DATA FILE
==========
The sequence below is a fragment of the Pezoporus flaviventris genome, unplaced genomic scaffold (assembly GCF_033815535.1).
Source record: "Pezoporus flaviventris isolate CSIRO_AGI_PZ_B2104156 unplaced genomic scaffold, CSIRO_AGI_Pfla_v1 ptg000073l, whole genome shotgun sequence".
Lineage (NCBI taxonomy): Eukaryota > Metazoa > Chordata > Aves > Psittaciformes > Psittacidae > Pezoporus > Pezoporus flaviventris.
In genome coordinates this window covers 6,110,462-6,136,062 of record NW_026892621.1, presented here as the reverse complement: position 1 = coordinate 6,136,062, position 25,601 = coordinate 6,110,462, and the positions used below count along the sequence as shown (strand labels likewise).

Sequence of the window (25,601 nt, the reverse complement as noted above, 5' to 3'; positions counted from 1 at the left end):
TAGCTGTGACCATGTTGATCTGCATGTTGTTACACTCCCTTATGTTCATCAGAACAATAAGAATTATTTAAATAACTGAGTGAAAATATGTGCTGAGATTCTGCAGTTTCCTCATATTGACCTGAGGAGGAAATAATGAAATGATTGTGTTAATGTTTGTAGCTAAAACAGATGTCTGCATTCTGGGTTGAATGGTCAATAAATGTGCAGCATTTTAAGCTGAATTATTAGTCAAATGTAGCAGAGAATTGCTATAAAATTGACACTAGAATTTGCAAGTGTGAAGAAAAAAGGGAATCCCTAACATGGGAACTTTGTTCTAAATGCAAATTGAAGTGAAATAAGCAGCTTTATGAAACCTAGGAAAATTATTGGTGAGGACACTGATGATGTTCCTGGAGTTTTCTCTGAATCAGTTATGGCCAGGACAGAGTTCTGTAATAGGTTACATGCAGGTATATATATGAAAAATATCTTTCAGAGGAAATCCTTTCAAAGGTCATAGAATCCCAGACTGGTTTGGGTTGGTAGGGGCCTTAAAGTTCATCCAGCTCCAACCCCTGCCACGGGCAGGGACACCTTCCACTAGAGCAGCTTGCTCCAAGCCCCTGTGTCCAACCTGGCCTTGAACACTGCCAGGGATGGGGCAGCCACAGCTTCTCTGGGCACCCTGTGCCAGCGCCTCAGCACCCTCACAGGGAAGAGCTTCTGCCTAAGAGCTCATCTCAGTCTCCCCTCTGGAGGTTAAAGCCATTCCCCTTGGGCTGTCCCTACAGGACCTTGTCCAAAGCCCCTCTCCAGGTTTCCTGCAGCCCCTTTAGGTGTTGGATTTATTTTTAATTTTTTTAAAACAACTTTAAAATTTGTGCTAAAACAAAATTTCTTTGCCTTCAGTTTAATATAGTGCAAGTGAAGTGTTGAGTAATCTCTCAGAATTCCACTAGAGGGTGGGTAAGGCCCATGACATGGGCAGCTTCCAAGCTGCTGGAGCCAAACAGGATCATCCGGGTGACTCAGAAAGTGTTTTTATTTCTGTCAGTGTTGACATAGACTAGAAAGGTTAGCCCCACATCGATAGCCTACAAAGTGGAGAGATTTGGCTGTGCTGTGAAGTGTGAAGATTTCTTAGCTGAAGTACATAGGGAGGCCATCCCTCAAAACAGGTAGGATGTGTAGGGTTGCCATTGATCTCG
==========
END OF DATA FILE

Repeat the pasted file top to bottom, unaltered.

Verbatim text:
The sequence below is a fragment of the Pezoporus flaviventris genome, unplaced genomic scaffold (assembly GCF_033815535.1).
Source record: "Pezoporus flaviventris isolate CSIRO_AGI_PZ_B2104156 unplaced genomic scaffold, CSIRO_AGI_Pfla_v1 ptg000073l, whole genome shotgun sequence".
Lineage (NCBI taxonomy): Eukaryota > Metazoa > Chordata > Aves > Psittaciformes > Psittacidae > Pezoporus > Pezoporus flaviventris.
In genome coordinates this window covers 6,110,462-6,136,062 of record NW_026892621.1, presented here as the reverse complement: position 1 = coordinate 6,136,062, position 25,601 = coordinate 6,110,462, and the positions used below count along the sequence as shown (strand labels likewise).

Sequence of the window (25,601 nt, the reverse complement as noted above, 5' to 3'; positions counted from 1 at the left end):
TAGCTGTGACCATGTTGATCTGCATGTTGTTACACTCCCTTATGTTCATCAGAACAATAAGAATTATTTAAATAACTGAGTGAAAATATGTGCTGAGATTCTGCAGTTTCCTCATATTGACCTGAGGAGGAAATAATGAAATGATTGTGTTAATGTTTGTAGCTAAAACAGATGTCTGCATTCTGGGTTGAATGGTCAATAAATGTGCAGCATTTTAAGCTGAATTATTAGTCAAATGTAGCAGAGAATTGCTATAAAATTGACACTAGAATTTGCAAGTGTGAAGAAAAAAGGGAATCCCTAACATGGGAACTTTGTTCTAAATGCAAATTGAAGTGAAATAAGCAGCTTTATGAAACCTAGGAAAATTATTGGTGAGGACACTGATGATGTTCCTGGAGTTTTCTCTGAATCAGTTATGGCCAGGACAGAGTTCTGTAATAGGTTACATGCAGGTATATATATGAAAAATATCTTTCAGAGGAAATCCTTTCAAAGGTCATAGAATCCCAGACTGGTTTGGGTTGGTAGGGGCCTTAAAGTTCATCCAGCTCCAACCCCTGCCACGGGCAGGGACACCTTCCACTAGAGCAGCTTGCTCCAAGCCCCTGTGTCCAACCTGGCCTTGAACACTGCCAGGGATGGGGCAGCCACAGCTTCTCTGGGCACCCTGTGCCAGCGCCTCAGCACCCTCACAGGGAAGAGCTTCTGCCTAAGAGCTCATCTCAGTCTCCCCTCTGGAGGTTAAAGCCATTCCCCTTGGGCTGTCCCTACAGGACCTTGTCCAAAGCCCCTCTCCAGGTTTCCTGCAGCCCCTTTAGGTGTTGGATTTATTTTTAATTTTTTTAAAACAACTTTAAAATTTGTGCTAAAACAAAATTTCTTTGCCTTCAGTTTAATATAGTGCAAGTGAAGTGTTGAGTAATCTCTCAGAATTCCACTAGAGGGTGGGTAAGGCCCATGACATGGGCAGCTTCCAAGCTGCTGGAGCCAAACAGGATCATCCGGGTGACTCAGAAAGTGTTTTTATTTCTGTCAGTGTTGACATAGACTAGAAAGGTTAGCCCCACATCGATAGCCTACAAAGTGGAGAGATTTGGCTGTGCTGTGAAGTGTGAAGATTTCTTAGCTGAAGTACATAGGGAGGCCATCCCTCAAAACAGGTAGGATGTGTAGGGTTGCCATTGATCTCG